I got the kids to join me in my favourite sport - judging the outfits of all the nation's teams as they entered the stadium. My favourites were Slovenia (I think that was the name - who knows with all these emerging new nations) and it pains me to admit this but also the Germans. Nice job to both of those countries. The kids really got into it. We were doing thumbs up and thumbs down for the outfits. But every team got a great big cheer.

The kids were all sitting on their little chairs and they would cheer wildly and dance around shouting "Yeah, yeah." Mari was also very excited. She sat there and every now and again with little or no prompting would throw her arms in the air and yell "Yahhh." We'd all laugh and then join her. So fun.

Other than that there was some wrestling, reading, movie watching, trips out and about for life's little necessities. And finished with waffles for dinner this evening.

Nice weekend in all. We really can't afford to be this lazy every weekend. But it is super nice once and a while.

Friday, February 12, 2010

Kiddie photo shoot

I figured it has been a while since I have made any serious attempts to get nice pictures of the kids. I usually just try to catch the moments - you know like Mari walking around with Gavin's underwear on her head. But now and again I figure I need to try get respectable pictures.

Here is some of our effort.

In the outdoor shot of the three together Mari is being held, against her will, by her brother. It may seem like she is gazing at the neighbors tree, but actually, she was working hard at head butting her brother. This caused her older siblings to dissolve into a great fit of laughter.

Enjoy our kids - we sure do!

Wednesday, February 03, 2010

Foggy drive

I went to Edmonton last night and stayed over with Tom & Pam and family. I was attending a conference for hospital staff on treatment of children with single ventricle function.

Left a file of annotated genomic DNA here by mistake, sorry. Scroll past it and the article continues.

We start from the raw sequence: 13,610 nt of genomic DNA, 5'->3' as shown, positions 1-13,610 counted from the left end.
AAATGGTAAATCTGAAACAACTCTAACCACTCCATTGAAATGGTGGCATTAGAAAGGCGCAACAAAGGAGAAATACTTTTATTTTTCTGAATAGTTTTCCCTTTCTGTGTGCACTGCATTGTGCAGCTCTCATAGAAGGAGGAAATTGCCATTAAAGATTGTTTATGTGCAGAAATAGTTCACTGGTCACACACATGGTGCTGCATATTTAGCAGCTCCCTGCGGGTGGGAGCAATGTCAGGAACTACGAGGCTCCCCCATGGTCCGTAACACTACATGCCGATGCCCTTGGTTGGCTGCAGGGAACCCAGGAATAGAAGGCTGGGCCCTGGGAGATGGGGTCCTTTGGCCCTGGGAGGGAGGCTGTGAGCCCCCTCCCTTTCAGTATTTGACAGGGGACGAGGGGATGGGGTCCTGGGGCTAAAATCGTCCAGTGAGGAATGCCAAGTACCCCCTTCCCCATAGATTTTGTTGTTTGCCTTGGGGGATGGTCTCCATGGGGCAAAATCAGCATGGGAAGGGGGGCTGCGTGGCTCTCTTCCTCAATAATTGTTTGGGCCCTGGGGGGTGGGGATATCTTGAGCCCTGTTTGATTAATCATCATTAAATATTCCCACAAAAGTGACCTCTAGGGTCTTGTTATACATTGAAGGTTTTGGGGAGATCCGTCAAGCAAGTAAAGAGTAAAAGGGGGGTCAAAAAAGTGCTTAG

It was interesting, a bit over my head but interesting none the less.

I got to see Bronwyn's favourite (and mine too), Lois.

I left Edmonton with a LOT going on in my mind. It was a very thought provoking discussion/set of seminars. My mind was just rife with all the details and my personal opinions all jumbled up in one big mess.

After I stopped in Red Deer for a quick pit stop I headed on my way. Just south of Red Deer I drove into very thick fog. I kept expecting it to clear. It didn't lighten up until around Airdrie - it was still there but just much lighter.

The unusual thing is that for the stretch that was the worst there was no traffic in either lane. It is amazing how comforting red tail lights ahead of you through the fog can be. Or even the head lights from the traffic travelling north. Here and there a car would pass but for the most part I was driving in the grey dark fog, not really sure of how far I could see or what might surprise me.

I was almost home when I realized that this was really just a physical metaphor for my life. I spent the day desperately trying to learn more about my daughter's condition. Trying to arm myself for the unknown.

Here we are as a family, driving alone on the road. We don't know what is ahead, and yet we still travel on, unable to stop or turn back. We pursue our destination. The occasional passing car helps light our way for a bit.

I guess all we can really do it crank up the music and enjoy the ride!